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Bible Commentaries

James Gray's Concise Bible Commentary

1 Samuel 7



Verses 1-16



In our last we left the ark in care of the men of Kirjath-jearim, which means “the city of woods,” and is located near Bethshemesh and northwest of Jerusalem. Why the ark was not brought to Shiloh is not stated, but only that it remained in the city before-named twenty years. It would appear from 2 Samuel 6 and 1 Chronicles 13 that it remained there longer, but that period had elapsed when the event of this chapter began.

That event was a revival. “Israel lamented after the Lord” (1 Samuel 7:2), because they were suffering the consequences of His averted face, which included the oppression of the Philistines.

Samuel tells them how to find relief (1 Samuel 7:3). Ashtaroth was a goddess of the Sidonians, whose worship was popular in other lands, and which the Greeks and Romans knew by the name Astarte. The worship was licentiousness under the guise of religion. Baal and Ashtaroth are named together, and taken by some to represent the sun and the moon, and by others the male and female powers of reproduction. Asherah, translated in the King James Version “grove,” was really an idol-symbol of the goddess.

The people listened to Samuel and gathered to Mizpah (1 Samuel 7:6). This refers to a public meeting for the observance of religious ceremonies, including fasting and the pouring out of water before the Lord as a token of their need for purification. Samuel seems to begin his duties as a judge or civil magistrate at this time, having only exercised the office of prophet/teacher before.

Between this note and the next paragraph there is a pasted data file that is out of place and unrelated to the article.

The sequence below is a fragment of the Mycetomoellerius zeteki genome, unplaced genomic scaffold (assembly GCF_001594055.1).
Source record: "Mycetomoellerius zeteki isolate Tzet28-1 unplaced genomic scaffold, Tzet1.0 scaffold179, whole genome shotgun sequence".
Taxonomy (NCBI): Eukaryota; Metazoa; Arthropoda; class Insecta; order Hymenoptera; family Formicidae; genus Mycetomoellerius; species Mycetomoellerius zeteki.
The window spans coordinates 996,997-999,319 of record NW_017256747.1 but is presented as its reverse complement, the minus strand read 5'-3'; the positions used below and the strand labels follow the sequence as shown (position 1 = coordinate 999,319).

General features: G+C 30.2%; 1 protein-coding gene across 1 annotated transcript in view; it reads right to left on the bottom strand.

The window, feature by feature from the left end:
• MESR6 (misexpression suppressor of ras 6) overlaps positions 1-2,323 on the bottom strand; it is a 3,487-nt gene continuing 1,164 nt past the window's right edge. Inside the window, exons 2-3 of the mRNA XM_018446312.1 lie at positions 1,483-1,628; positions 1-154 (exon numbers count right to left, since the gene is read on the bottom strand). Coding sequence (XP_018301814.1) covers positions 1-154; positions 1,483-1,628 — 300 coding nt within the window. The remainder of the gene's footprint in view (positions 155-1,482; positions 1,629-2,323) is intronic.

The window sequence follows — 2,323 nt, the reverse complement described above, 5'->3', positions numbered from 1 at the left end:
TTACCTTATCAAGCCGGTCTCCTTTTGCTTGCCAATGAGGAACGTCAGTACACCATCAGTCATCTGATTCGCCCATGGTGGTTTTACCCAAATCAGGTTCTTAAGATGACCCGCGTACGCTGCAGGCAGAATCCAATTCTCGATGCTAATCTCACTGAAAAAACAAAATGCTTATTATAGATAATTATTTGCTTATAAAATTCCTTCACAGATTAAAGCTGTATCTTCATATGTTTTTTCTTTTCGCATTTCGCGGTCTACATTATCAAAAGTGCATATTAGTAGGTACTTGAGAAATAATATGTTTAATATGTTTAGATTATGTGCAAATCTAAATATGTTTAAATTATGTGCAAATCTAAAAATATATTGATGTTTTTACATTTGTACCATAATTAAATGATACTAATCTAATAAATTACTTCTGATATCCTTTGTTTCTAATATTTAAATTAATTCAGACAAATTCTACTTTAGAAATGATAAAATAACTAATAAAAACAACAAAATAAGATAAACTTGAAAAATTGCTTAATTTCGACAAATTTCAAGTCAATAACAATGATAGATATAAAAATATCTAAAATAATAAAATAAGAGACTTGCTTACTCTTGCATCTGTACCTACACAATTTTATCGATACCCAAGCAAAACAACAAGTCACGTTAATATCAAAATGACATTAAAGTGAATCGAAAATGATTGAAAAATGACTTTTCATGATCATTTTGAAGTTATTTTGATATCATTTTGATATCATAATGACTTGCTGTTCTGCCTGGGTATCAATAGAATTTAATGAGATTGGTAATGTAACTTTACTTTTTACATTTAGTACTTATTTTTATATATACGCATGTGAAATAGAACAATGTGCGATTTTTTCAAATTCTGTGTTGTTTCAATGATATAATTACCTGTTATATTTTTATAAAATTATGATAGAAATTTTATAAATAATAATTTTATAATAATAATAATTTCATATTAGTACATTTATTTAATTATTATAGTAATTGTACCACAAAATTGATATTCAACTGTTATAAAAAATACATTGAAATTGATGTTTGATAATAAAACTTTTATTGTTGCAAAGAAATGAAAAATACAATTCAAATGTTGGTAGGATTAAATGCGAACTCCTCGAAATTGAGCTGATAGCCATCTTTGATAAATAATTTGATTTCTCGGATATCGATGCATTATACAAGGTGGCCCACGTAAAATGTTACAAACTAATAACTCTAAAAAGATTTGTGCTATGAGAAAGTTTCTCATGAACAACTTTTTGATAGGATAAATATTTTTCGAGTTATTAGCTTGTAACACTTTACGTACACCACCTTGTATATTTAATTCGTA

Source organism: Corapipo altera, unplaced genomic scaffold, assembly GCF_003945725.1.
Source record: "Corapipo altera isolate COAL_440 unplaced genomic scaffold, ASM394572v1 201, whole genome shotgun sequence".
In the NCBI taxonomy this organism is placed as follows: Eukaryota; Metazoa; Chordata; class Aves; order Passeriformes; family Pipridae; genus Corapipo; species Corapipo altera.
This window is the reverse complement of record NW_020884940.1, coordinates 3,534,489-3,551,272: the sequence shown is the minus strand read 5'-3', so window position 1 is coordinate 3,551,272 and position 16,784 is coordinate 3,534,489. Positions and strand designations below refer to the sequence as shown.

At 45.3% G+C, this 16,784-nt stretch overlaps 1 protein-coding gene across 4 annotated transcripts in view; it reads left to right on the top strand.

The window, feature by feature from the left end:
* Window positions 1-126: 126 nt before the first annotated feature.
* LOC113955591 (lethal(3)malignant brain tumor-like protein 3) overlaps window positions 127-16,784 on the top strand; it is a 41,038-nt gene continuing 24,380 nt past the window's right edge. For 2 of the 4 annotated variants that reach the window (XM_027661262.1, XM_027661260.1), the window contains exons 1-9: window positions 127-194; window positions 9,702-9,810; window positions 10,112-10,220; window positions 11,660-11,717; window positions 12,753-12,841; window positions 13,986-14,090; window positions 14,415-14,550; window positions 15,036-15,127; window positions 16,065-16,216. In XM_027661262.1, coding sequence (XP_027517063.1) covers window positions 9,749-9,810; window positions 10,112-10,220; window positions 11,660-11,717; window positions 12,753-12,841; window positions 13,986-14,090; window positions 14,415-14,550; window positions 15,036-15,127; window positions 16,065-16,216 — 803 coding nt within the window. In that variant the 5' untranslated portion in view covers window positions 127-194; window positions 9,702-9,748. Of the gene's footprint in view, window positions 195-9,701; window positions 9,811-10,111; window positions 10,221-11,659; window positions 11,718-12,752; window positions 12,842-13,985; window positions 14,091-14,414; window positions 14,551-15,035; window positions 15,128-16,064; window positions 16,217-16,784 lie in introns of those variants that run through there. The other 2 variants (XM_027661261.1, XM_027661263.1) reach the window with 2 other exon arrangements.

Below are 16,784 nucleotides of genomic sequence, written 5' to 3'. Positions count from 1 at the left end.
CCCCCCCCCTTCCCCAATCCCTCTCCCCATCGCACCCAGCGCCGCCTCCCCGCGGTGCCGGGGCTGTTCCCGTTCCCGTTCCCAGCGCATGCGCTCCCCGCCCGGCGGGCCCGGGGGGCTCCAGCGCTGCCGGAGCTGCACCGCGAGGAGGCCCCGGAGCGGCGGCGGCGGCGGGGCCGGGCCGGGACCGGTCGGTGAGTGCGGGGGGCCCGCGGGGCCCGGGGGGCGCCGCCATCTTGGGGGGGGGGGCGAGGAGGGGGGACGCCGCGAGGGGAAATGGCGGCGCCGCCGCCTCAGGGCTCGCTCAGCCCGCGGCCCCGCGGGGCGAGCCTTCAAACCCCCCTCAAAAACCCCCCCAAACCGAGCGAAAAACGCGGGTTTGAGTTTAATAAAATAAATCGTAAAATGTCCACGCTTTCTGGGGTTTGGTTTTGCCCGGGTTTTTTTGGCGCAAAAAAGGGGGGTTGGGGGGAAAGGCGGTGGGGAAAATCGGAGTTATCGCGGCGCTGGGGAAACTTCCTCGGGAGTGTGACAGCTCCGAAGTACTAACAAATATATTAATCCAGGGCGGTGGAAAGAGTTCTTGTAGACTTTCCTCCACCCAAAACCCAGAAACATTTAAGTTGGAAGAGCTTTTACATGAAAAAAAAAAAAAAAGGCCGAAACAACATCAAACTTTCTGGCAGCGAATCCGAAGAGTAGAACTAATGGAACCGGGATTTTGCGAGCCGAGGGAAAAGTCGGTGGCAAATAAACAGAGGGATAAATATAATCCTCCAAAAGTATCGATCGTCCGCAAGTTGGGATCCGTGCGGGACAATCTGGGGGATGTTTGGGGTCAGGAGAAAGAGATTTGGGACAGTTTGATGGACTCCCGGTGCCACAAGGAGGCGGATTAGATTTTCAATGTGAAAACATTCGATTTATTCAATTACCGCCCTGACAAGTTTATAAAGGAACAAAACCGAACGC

The enemy is quick to discern danger, for a return of Israel to God means a return to power, and hence they spring upon them while unprepared (1 Samuel 7:7). But Samuel’s intercession is effective (1 Samuel 7:8-10), and Israel so follows up the advantage gained by the supernatural interposition that the Philistines never fully recover the blow all the days of Samuel’s judgeship.

Observe in 1 Samuel 7:16 that Samuel was a “circuit” judge. As later we read of “schools of the prophets” in the places named in that verse, some think that Samuel was the founder of them at this time.


This chapter presents no difficulties. Observe how history repeats itself in the case of Samuel and his sons as compared with his predecessor (1 Samuel 8:1-5). Samuel’s displeasure may have been in part personal, but chiefly because of the dishonor done to God and the injury that would be wrought by such a revolution to the people themselves (1 Samuel 8:6). God will grant them a king in His anger (1 Samuel 8:7-9, compare Hosea 13:10-11), and tells them what kind of a ruler they will have (1 Samuel 8:9-18).


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Bibliography Information
Gray, James. "Commentary on 1 Samuel 7:4". The James Gray's Concise Bible Commentary. 1897-1910.

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